The home has a large back loggia that opens onto the courtyard. At the southern end, a new dining area features an Indiana limestone table. Custom-made, the solid limestone table had to be craned into place atop a terrace of locally sourced gray Crab Orchard stone. Low walls of white-painted brick topped with limestone frame the dining area. A walkway lined by a series of cropped trees connects this terrace to the folly.
Centered across from the house and courtyard rests a discreet frog pond lined in limestone and set into another Crab Orchard stone terrace. A custom-designed limestone bench includes a flat “shelf” carved into the back as a place to set beverages. The pond allows the owners and their children to raise and catch tadpoles or simply sit and enjoy the sound of the bubbling water.
A long garage wall extending east of the northern end of the house creates the structure’s L-shape, and an existing portico at the far end was updated. The vestibule behind the portico is a cabana house with changing rooms, a bathroom and outdoor shower with easy access to the pool. The flat-topped brick garage was painted white to match the house, and the team planted espaliered fruit trees along the length of the garage to visually incorporate it into the landscape. “In addition, we added 18 in. in height to make a parapet wall and curved it at each end,” describes Ridley Wills, co-owner and design director of Wills Co. “All of these changes turned this wall into an asset and helped integrate the backyard into one cohesive whole.”
Originally, the courtyard had shrubs that limited outdoor entertaining. With the new open grass courtyard, the owners now have much more flexibility for entertaining large numbers of guests.
The team increased the depth and length of the home’s outdoor terrace to more than double its size and covered the space to create a loggia. The furnished area includes a fireplace, dining and seating sections and a painted wood ceiling accentuated by hand-hewn Douglas fir beams. Retractable screens are cleverly concealed in the rack above the loggia’s openings to offer protection from insects. The screens can be manually controlled, but once deployed, they also contain sensors that rise automatically when someone approaches to allow exit and entry.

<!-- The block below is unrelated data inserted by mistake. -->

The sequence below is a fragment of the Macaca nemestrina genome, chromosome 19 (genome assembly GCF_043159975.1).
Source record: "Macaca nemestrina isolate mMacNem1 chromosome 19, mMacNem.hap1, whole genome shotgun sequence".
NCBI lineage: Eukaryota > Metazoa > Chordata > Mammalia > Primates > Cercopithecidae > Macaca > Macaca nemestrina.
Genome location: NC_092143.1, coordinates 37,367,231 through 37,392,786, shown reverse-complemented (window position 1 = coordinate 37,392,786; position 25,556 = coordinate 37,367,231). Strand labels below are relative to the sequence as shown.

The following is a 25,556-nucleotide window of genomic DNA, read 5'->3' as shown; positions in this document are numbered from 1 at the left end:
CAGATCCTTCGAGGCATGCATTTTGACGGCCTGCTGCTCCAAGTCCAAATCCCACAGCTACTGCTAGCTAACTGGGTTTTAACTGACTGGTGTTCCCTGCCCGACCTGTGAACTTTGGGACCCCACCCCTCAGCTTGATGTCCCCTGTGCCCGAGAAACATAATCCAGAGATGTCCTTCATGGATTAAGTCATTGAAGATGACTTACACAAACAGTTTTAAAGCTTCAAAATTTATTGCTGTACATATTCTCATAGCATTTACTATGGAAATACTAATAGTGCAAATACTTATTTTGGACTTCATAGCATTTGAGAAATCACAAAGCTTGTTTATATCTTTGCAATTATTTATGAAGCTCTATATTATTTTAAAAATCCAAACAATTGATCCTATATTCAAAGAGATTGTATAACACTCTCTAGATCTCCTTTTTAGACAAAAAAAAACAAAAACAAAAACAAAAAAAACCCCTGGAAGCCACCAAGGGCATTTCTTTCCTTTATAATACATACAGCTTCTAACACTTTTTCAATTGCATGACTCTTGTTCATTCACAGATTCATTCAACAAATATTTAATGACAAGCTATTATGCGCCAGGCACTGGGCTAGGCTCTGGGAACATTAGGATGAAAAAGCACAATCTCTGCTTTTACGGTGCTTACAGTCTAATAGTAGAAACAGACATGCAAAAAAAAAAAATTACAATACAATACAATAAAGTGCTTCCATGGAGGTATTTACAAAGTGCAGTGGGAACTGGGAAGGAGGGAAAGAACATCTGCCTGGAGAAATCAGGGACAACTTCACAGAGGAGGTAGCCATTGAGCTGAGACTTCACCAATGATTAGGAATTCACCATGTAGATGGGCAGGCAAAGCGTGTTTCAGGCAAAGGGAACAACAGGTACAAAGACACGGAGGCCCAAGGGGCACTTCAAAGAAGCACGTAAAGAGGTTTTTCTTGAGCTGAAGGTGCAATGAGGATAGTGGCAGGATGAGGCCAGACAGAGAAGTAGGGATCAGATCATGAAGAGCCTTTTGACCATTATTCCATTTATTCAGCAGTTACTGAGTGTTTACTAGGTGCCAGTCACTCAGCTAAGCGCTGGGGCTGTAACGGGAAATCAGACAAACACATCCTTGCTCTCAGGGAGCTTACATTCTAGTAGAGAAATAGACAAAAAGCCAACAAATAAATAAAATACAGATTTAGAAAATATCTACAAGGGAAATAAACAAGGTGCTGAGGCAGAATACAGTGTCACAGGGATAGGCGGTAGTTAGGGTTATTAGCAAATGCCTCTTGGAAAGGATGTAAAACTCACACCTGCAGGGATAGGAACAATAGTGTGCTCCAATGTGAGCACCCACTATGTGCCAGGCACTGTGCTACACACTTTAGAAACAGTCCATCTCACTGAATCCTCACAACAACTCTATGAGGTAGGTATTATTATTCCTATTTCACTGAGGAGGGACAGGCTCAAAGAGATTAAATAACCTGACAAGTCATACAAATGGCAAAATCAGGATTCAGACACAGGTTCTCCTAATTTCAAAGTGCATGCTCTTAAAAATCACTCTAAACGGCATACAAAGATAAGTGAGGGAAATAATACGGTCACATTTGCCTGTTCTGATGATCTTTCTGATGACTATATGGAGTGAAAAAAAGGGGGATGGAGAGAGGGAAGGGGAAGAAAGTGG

The Deep End
To visually obscure where the offset pool begins and ends, the plan raised the lawn and placed the pool two steps down from the courtyard and further separated with the fence. An update gave the pool a darker, gray blue interior and new waterline tile.
“The darker color inside the pool allows the surface to really reflect, making it act more as a garden element than a pool,” Weissmann explains. The same limestone and Crab Orchard stone combination used in the upper landscape surrounds the pool. “At the same time, we wanted to celebrate the pool and enhance the space around it.” The designers added four zinc urns at the pool corners and centered the furnishings at either end for seating and dining areas.
The yard renovation became an award-winning space. “The project unified all these elements and solved multiple challenges within the budget,” Wills says. “Now, the owners have an outdoor living environment they can truly enjoy.”
KJ Fields writes from Portland, Ore., about remodeling and design.